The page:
“One of the handicaps of the twentieth century,” Ruth Benedict wrote, “is that we still have the vaguest and most biased notions, not only of what makes Japan a nation of Japanese, but of what makes the United States a nation of Americans, France a nation of Frenchmen, and Russia a nation of Russians.” Within the field of international studies these questions become only more complex as one follows the paths of conflict, development, inter-dependence and diplomacy between not only nation states, but also disparate groups within the geographical and legal bounds of a ‘country’. Therefore we must remember that every situation has multiple interpretations, and each interpretation has even more perspectives. It is our goal therefore to present not one universal story, but an assorted understanding of a changing world order.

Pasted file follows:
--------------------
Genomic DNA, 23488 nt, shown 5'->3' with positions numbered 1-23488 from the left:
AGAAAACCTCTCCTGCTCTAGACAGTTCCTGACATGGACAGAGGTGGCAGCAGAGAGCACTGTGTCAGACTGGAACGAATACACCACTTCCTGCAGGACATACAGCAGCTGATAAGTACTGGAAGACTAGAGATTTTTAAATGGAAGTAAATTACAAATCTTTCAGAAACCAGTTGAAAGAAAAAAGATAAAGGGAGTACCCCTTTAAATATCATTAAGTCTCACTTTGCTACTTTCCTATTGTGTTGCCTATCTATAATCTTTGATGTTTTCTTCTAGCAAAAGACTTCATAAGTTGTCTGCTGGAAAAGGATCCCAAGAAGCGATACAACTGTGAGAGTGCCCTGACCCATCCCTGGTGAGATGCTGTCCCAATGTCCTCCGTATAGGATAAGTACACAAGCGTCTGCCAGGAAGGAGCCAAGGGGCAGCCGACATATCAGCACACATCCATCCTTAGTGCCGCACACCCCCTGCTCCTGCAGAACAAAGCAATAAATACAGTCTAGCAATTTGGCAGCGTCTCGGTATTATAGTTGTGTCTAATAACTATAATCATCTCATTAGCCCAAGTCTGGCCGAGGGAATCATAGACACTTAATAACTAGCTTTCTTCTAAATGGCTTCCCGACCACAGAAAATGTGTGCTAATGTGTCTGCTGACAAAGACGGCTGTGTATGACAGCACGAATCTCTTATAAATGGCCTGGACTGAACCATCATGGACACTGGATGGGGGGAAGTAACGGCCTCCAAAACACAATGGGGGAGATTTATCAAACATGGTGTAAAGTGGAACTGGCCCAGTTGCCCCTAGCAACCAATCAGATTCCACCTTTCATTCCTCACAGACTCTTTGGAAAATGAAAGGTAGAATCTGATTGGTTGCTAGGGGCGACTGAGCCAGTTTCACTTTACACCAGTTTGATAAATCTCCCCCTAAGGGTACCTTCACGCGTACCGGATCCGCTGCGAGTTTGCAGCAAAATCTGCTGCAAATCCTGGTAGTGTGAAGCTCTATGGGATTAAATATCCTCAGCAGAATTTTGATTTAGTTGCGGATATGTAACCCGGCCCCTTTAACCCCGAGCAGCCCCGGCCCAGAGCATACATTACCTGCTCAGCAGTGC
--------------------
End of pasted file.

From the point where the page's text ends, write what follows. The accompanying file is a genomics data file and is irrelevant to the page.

The Yonsei Journal of International Studies (YJIS) strives to achieve a three-pronged goal for each issue: the opportunity for graduate students to publish their work, intense understanding of the process of a peer-edited academic journal, and a showcase for current research that attracts a diverse readership. Covering a range of disciplines, the aim is to make a unique contribution to the field of international studies and the academic community as a whole. YJIS aims to bring the world a little closer to Yonsei University and the Graduate School of International Studies, but also bring Yonsei and the GSIS a little bit closer to the world.